Michigan 20

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BIOGRAPHICAL INFORMATION

AGE: 21

DATE OF BIRTH (DD/MM/YYYY): 03/08/1996

PLACE OF BIRTH: Detroit, Michigan

GENDER: female

ETHNICITY: African American and Jamaican

OCCUPATION: student

EDUCATION: current senior in college

AREAS OF RESIDENCE OUTSIDE REPRESENTATIVE REGION FOR LONGER THAN SIX MONTHS:

The speaker lived in Detroit, Michigan, until she was 10 years old. She then moved to a suburb on the eastern border of Detroit called Harper Woods, where she lived until she was 18. After that, she spent three and a half academic years in East Lansing, Michigan.

OTHER INFLUENCES ON SPEECH:

The speaker’s mother is from Kingston, Jamaica. She comes from a highly educated family; both of her parents have master’s degrees.

The text used in our recordings of scripted speech can be found by clicking here.

RECORDED BY: Jason Dernay (under supervision of Deric McNish)

DATE OF RECORDING (DD/MM/YYYY): 02/01/2018

PHONETIC TRANSCRIPTION OF SCRIPTED SPEECH: N/A

TRANSCRIBED BY: N/A

DATE OF TRANSCRIPTION (DD/MM/YYYY): N/A

ORTHOGRAPHIC TRANSCRIPTION OF UNSCRIPTED SPEECH:

[Interviewer: Do you have any siblings?]

Yeah, I have two sisters, one brother, and, like, a foster-brother person. My brother is 21; uh, my sister is 18; my sister’s 16, and then who’s, like, the foster-brother person is 22; he might be 23, yeah.

[Do you have any stories about having fun with your brothers and sisters?]

Um, [laughter] nothing wild. I don’t know. We don’t really — there’s kind of a bunch of us, so we don’t really get together that often.

[Well, what did you personally do for fun when you grew up?]

Uh, played soccer a lot, and my dad was our soccer coach; um, acted, did a little bit of all of the sports: lacrosse, tennis, baseball, softball. Soccer, definitely soccer; volleyball, but I was wasn’t that good at it, though.

[Do you have any soccer stories?]

Soccer stories: Um, I know one girl; she was on my little sister’s team; she was, like, the goalie. She would dive for the ball, and she got her jaw broken ‘cause someone kicked her in the jaw, like, and she was, like, 10, and, I was like, that is a bad-ass little girl. She wanted to keep playing too.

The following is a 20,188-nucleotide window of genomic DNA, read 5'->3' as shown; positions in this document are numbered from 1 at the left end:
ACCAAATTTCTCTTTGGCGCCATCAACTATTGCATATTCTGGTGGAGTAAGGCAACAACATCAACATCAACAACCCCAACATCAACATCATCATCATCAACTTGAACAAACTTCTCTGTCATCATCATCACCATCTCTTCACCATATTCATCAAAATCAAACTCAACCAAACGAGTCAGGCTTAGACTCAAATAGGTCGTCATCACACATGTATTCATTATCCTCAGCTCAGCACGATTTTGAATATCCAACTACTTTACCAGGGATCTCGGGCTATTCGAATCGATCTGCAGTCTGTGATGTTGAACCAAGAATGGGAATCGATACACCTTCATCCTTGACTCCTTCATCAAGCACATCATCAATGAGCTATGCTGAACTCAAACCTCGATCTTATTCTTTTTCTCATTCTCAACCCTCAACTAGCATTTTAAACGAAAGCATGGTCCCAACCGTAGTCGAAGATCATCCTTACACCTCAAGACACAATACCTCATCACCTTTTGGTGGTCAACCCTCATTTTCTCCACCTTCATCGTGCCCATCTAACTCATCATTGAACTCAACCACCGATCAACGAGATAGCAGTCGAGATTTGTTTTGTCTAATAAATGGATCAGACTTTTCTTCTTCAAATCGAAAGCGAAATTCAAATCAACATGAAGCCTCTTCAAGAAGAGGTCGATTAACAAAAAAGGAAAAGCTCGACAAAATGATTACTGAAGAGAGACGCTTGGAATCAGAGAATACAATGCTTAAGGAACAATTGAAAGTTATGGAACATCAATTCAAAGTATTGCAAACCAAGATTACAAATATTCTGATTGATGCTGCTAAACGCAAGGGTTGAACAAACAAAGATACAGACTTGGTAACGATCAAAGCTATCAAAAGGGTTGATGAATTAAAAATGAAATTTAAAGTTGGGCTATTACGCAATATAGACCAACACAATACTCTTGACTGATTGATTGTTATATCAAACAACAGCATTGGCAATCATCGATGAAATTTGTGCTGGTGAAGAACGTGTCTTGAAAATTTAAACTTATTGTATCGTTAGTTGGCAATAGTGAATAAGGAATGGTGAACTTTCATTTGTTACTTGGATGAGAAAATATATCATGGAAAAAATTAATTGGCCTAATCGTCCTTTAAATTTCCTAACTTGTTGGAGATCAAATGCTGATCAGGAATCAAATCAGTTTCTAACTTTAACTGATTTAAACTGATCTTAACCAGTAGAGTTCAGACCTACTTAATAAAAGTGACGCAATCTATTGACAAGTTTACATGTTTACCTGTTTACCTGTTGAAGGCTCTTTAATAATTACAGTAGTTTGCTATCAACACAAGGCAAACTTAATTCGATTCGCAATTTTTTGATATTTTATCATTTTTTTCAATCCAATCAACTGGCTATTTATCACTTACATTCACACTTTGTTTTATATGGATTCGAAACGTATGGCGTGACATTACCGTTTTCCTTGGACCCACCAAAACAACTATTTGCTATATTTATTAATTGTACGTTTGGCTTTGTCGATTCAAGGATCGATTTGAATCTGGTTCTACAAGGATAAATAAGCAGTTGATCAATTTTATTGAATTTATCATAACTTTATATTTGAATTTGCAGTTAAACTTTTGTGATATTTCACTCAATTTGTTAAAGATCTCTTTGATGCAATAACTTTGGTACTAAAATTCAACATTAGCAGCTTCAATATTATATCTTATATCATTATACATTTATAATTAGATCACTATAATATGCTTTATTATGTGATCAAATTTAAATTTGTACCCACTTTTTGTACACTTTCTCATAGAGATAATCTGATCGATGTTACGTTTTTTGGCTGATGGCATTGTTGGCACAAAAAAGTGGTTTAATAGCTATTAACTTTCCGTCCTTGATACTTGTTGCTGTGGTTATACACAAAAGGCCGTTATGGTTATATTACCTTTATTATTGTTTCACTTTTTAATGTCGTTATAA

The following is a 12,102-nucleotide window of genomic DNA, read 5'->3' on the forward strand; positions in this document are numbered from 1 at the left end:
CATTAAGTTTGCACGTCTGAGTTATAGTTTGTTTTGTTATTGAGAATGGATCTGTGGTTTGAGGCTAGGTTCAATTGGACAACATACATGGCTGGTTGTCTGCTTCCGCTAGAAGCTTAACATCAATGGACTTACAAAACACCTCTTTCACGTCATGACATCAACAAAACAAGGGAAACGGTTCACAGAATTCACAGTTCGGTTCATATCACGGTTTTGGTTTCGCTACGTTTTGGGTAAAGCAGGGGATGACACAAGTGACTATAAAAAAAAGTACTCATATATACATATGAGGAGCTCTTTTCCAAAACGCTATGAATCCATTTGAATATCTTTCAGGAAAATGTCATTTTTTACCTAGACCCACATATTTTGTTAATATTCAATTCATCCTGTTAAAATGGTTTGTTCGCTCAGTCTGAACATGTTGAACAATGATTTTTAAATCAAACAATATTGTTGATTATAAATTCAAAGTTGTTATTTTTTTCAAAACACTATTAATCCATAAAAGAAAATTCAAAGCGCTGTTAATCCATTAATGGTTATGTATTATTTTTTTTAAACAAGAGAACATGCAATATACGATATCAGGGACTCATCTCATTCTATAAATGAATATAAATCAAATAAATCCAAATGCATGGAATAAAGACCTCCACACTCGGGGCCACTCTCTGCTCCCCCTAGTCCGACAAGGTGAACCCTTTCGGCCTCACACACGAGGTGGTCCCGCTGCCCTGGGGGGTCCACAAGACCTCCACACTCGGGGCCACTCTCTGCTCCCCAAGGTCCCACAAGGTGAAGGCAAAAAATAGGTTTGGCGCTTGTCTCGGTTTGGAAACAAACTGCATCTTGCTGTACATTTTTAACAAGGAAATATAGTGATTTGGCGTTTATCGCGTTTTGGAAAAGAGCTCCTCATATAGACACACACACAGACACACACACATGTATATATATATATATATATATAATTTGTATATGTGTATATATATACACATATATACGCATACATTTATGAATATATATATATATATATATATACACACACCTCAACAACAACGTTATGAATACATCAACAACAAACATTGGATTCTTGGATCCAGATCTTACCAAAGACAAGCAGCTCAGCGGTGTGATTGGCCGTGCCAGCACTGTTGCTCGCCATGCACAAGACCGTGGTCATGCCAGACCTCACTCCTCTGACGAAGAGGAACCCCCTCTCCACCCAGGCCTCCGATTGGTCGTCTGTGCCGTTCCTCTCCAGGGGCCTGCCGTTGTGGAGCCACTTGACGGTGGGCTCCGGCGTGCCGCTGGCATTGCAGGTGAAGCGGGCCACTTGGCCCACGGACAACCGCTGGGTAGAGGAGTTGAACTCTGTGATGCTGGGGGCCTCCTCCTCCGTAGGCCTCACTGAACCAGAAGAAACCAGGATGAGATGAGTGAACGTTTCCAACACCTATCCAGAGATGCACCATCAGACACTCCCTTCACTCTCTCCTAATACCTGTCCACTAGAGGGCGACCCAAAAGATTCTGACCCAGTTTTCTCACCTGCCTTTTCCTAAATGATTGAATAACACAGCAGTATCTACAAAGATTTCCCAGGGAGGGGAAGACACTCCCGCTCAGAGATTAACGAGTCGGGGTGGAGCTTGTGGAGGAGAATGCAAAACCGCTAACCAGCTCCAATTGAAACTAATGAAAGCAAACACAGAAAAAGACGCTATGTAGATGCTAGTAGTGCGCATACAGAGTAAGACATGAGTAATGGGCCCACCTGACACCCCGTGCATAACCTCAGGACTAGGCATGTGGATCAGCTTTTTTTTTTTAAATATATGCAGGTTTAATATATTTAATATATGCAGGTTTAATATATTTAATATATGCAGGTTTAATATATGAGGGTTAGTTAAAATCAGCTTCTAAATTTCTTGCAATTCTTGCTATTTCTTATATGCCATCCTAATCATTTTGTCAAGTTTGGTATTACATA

[How do you like MSU?]

It’s a cool school, um, a little too white: I think there needs to be more diversity. I like the classes a lot. I like my major, uh, one of my majors, R.C.A.H: small college, big university. That’s sort of, like, our selling point. I love it.

[What’s your favorite thing about R.C.A.H?]

Um, probably the variety of classes; I’ve taken some weird classes. I took, like, a, uh, uh, m- music class where we learned how to do Appalachian yodeling. Um, what else have I taken? I’ve gone to prison; I’ve taught theatre at prisons before through one of my classes; I go to East Lansing High School; I teach social justice to them through one of my classes. So, there’s just, like, a bunch of weird, community-engagement stuff.

[What are you hoping to do once you graduate?]

Act. I mean, I’m still trying to look for where I want to go: D.C, Atlanta, New York. Um, I’m hoping this summer to find programs to get into. I’ve been applying for a lot of them, so I hopefully can get some training and not be in East Lansing because that is not the goal.

[What’s your favorite form of acting?]

Um, so far, just straight-up theatre; I haven’t really had many experiences with film. Um, I’d like to get into it more; of course, more training is always necessary. But theatre, drama; I don’t know if I’m — I can’t be funny on purpose. I’m, like, unintentionally funny. I don’t really know if I have comedic timing or anything, but, yeah.

[What’s your favorite class this semester?]

My favorite class this semester: It might be my Race in Casting class with Ann; she’s teaching that. Um, we talk about the history of, like, race in theatre. We’ve talked about minstrel shows, and now we’re on to, um, melodramas, and then we have read An Octoroon by Dion Boucicault, and then we’re going to read The Octoroon by Branden Jacob Jenkins. Uh, we have to watch a wild-west show, movie, thing. It’s just, really interesting; it’s just: There’s no right answers, and then my brain hurts, and then I’m like, ah, this is so difficult, but I really like it. …

TRANSCRIBED BY: Jason Dernay (under supervision of Deric McNish)

DATE OF TRANSCRIPTION (DD/MM/YYYY): 02/02/2018

PHONETIC TRANSCRIPTION OF UNSCRIPTED SPEECH: N/A

TRANSCRIBED BY: N/A

DATE OF TRANSCRIPTION (DD/MM/YYYY): N/A

SCHOLARLY COMMENTARY: N/A

COMMENTARY BY: N/A

DATE OF COMMENTARY (DD/MM/YYYY): N/A

The archive provides:

  • Recordings of accent/dialect speakers from the region you select.
  • Text of the speakers’ biographical details.
  • Scholarly commentary and analysis in some cases.
  • In most cases, an orthographic transcription of the speakers’ unscripted speech.  In a small number of cases, you will also find a narrow phonetic transcription of the sample (see Phonetic Transcriptions for a complete list).  The recordings average four minutes in length and feature both the reading of one of two standard passages, and some unscripted speech. The two passages are Comma Gets a Cure (currently our standard passage) and The Rainbow Passage (used in our earliest recordings).

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